These were the Yorkshire Ripper's last words before before his death

Peter Sutcliffe, who terrorized Yorkshire in the 1970s and 1980s, was haunted by thoughts of his death during his last days, it has emerged.

The Yorkshire Ripper killed at least 13 women and attacked many more, but when he died on Friday, his thoughts were all about himself – and not those whose lives he had stolen, it has been reported.

In his final moments, Sutcliffe showed no regrets for his sickening crimes and remained selfish until his last breath, reports HullLive.

According to The mirror, The 74-year-old spoke briefly while gasping for breath as he was taken to hospital after contracting the coronavirus.

When he was taken to the hospital, he reportedly said, “I’m not going to make it, I’m not coming back, I’m sorry, I’m ready to go.”

Sources at Frankland Prison in Co Durham, where he was held, said he suffered in his final months during the last months of his life.

One of them said: “He used to complain that he wasn’t feeling well and was considered a hypochondriac, but with Covid-19 he was followed more closely.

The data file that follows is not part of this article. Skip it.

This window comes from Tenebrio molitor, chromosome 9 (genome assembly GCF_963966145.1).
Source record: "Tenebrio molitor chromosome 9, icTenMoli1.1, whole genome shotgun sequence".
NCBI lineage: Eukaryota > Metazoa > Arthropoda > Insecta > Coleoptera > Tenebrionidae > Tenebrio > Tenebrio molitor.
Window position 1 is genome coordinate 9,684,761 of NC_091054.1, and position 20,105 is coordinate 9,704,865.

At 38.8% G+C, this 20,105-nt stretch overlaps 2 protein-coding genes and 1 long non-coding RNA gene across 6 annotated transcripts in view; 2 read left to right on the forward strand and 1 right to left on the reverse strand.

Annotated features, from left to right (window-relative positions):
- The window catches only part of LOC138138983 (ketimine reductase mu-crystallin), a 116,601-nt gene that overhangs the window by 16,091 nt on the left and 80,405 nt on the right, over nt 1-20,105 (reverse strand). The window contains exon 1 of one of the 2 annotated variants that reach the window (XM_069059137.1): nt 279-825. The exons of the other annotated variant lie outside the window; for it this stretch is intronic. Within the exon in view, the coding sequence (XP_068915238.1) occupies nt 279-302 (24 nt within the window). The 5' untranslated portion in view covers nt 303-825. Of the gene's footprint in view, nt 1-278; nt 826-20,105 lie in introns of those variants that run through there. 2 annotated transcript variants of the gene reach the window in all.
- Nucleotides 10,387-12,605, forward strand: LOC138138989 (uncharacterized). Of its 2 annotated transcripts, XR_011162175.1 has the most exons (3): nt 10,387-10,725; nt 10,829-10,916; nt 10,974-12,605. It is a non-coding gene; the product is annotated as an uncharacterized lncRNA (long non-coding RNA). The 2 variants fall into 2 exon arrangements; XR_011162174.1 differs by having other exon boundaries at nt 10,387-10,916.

“He never really spoke about the murders or his past life, I would even say he was in denial. He was obsessed with his own death and worried about what people would say about him after he passed away.”

Sutcliffe’s health has deteriorated in recent months, and he wrote a will detailing his meager belongings, including his sunglasses, pens, a baseball cap, hats and slippers.

His cell was also full of stacks of creepy letters from pen buddies, including women who became obsessed with him.

The source added, “Many of us who knew him believe he enjoyed the fame, he was certainly demanding enough to think he needed special treatment.

He also suffered from nightmares that seem to get worse as his health deteriorates. In October, he became more convinced that he was going to get Covid and die. It was almost an obsession.

“He was an old man with many medical problems. He groaned a lot, especially during the pandemic.”

He died at University Hospital of North Durham on Friday.

Neil Jackson, 62, whose mother Emily, 42, was stabbed 52 times by Sutcliffe in Leeds in 1976, said: “He should have been hanged 40 years ago. He has had this sweet life in prison while we had to serve a life. sense.

He never showed sympathy or remorse. He enjoyed being infamous. I’m not surprised he was full of self-pity and complained to the end. ‘

Tracy Browne, 59, who left Sutcliffe for dead in Silsden, West Yorks, when she was 14 in August 1975, added, “Even hell is too good for him.”

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